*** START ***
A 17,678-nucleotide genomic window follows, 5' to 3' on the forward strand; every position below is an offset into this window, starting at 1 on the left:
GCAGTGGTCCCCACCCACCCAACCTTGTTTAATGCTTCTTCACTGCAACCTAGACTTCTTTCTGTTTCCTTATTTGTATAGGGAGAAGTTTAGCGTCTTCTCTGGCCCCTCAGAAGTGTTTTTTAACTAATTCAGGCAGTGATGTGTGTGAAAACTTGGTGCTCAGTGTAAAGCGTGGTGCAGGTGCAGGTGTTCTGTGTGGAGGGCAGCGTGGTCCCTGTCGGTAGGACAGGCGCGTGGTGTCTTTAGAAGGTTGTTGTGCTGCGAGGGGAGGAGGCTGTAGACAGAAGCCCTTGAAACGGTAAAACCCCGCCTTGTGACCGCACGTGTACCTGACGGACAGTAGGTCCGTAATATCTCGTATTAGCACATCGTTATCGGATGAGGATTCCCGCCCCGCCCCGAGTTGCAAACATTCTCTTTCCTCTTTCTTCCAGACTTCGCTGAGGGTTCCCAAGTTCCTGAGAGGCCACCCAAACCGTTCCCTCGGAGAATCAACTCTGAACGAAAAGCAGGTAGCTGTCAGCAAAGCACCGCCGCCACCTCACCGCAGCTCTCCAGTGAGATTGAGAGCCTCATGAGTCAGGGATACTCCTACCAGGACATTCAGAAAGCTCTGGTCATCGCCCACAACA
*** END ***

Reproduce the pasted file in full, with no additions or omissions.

A 17,678-nucleotide genomic window follows, 5' to 3' on the forward strand; every position below is an offset into this window, starting at 1 on the left:
GCAGTGGTCCCCACCCACCCAACCTTGTTTAATGCTTCTTCACTGCAACCTAGACTTCTTTCTGTTTCCTTATTTGTATAGGGAGAAGTTTAGCGTCTTCTCTGGCCCCTCAGAAGTGTTTTTTAACTAATTCAGGCAGTGATGTGTGTGAAAACTTGGTGCTCAGTGTAAAGCGTGGTGCAGGTGCAGGTGTTCTGTGTGGAGGGCAGCGTGGTCCCTGTCGGTAGGACAGGCGCGTGGTGTCTTTAGAAGGTTGTTGTGCTGCGAGGGGAGGAGGCTGTAGACAGAAGCCCTTGAAACGGTAAAACCCCGCCTTGTGACCGCACGTGTACCTGACGGACAGTAGGTCCGTAATATCTCGTATTAGCACATCGTTATCGGATGAGGATTCCCGCCCCGCCCCGAGTTGCAAACATTCTCTTTCCTCTTTCTTCCAGACTTCGCTGAGGGTTCCCAAGTTCCTGAGAGGCCACCCAAACCGTTCCCTCGGAGAATCAACTCTGAACGAAAAGCAGGTAGCTGTCAGCAAAGCACCGCCGCCACCTCACCGCAGCTCTCCAGTGAGATTGAGAGCCTCATGAGTCAGGGATACTCCTACCAGGACATTCAGAAAGCTCTGGTCATCGCCCACAACA